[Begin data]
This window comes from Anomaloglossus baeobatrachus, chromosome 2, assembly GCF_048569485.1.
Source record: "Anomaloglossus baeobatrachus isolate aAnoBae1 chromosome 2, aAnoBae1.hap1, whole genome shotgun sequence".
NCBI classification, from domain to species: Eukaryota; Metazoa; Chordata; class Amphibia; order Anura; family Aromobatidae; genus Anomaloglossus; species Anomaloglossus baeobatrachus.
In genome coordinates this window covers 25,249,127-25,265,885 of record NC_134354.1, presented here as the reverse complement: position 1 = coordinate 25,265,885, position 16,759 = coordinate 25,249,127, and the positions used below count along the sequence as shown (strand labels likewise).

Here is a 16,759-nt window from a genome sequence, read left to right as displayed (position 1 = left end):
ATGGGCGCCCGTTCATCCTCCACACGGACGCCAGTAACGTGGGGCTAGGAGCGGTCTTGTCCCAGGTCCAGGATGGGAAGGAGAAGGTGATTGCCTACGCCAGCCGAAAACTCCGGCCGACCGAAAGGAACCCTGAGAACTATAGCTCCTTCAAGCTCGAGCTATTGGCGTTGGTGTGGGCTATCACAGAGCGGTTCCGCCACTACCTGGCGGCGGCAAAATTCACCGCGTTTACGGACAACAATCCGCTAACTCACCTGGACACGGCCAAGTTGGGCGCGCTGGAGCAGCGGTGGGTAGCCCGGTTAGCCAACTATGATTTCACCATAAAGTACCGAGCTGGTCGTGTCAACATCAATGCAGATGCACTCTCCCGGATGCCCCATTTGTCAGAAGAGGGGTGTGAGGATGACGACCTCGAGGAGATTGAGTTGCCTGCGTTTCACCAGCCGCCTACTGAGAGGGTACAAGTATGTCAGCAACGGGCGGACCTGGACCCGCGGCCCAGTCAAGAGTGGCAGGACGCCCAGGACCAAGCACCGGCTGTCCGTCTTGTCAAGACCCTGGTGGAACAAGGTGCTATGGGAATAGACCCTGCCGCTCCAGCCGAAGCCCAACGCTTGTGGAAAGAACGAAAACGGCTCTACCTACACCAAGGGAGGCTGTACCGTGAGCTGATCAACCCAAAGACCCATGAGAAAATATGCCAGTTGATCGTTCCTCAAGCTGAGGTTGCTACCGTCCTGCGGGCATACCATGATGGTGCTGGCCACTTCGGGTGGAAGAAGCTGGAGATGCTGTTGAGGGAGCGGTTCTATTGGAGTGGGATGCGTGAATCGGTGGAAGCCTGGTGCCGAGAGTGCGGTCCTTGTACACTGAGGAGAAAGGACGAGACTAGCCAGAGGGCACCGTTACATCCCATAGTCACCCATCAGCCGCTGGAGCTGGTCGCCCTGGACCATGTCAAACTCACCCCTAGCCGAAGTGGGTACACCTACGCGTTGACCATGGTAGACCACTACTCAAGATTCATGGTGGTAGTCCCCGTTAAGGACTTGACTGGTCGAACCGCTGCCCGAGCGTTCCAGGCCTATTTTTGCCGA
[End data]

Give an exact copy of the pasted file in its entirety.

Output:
This window comes from Anomaloglossus baeobatrachus, chromosome 2, assembly GCF_048569485.1.
Source record: "Anomaloglossus baeobatrachus isolate aAnoBae1 chromosome 2, aAnoBae1.hap1, whole genome shotgun sequence".
NCBI classification, from domain to species: Eukaryota; Metazoa; Chordata; class Amphibia; order Anura; family Aromobatidae; genus Anomaloglossus; species Anomaloglossus baeobatrachus.
In genome coordinates this window covers 25,249,127-25,265,885 of record NC_134354.1, presented here as the reverse complement: position 1 = coordinate 25,265,885, position 16,759 = coordinate 25,249,127, and the positions used below count along the sequence as shown (strand labels likewise).

Here is a 16,759-nt window from a genome sequence, read left to right as displayed (position 1 = left end):
ATGGGCGCCCGTTCATCCTCCACACGGACGCCAGTAACGTGGGGCTAGGAGCGGTCTTGTCCCAGGTCCAGGATGGGAAGGAGAAGGTGATTGCCTACGCCAGCCGAAAACTCCGGCCGACCGAAAGGAACCCTGAGAACTATAGCTCCTTCAAGCTCGAGCTATTGGCGTTGGTGTGGGCTATCACAGAGCGGTTCCGCCACTACCTGGCGGCGGCAAAATTCACCGCGTTTACGGACAACAATCCGCTAACTCACCTGGACACGGCCAAGTTGGGCGCGCTGGAGCAGCGGTGGGTAGCCCGGTTAGCCAACTATGATTTCACCATAAAGTACCGAGCTGGTCGTGTCAACATCAATGCAGATGCACTCTCCCGGATGCCCCATTTGTCAGAAGAGGGGTGTGAGGATGACGACCTCGAGGAGATTGAGTTGCCTGCGTTTCACCAGCCGCCTACTGAGAGGGTACAAGTATGTCAGCAACGGGCGGACCTGGACCCGCGGCCCAGTCAAGAGTGGCAGGACGCCCAGGACCAAGCACCGGCTGTCCGTCTTGTCAAGACCCTGGTGGAACAAGGTGCTATGGGAATAGACCCTGCCGCTCCAGCCGAAGCCCAACGCTTGTGGAAAGAACGAAAACGGCTCTACCTACACCAAGGGAGGCTGTACCGTGAGCTGATCAACCCAAAGACCCATGAGAAAATATGCCAGTTGATCGTTCCTCAAGCTGAGGTTGCTACCGTCCTGCGGGCATACCATGATGGTGCTGGCCACTTCGGGTGGAAGAAGCTGGAGATGCTGTTGAGGGAGCGGTTCTATTGGAGTGGGATGCGTGAATCGGTGGAAGCCTGGTGCCGAGAGTGCGGTCCTTGTACACTGAGGAGAAAGGACGAGACTAGCCAGAGGGCACCGTTACATCCCATAGTCACCCATCAGCCGCTGGAGCTGGTCGCCCTGGACCATGTCAAACTCACCCCTAGCCGAAGTGGGTACACCTACGCGTTGACCATGGTAGACCACTACTCAAGATTCATGGTGGTAGTCCCCGTTAAGGACTTGACTGGTCGAACCGCTGCCCGAGCGTTCCAGGCCTATTTTTGCCGA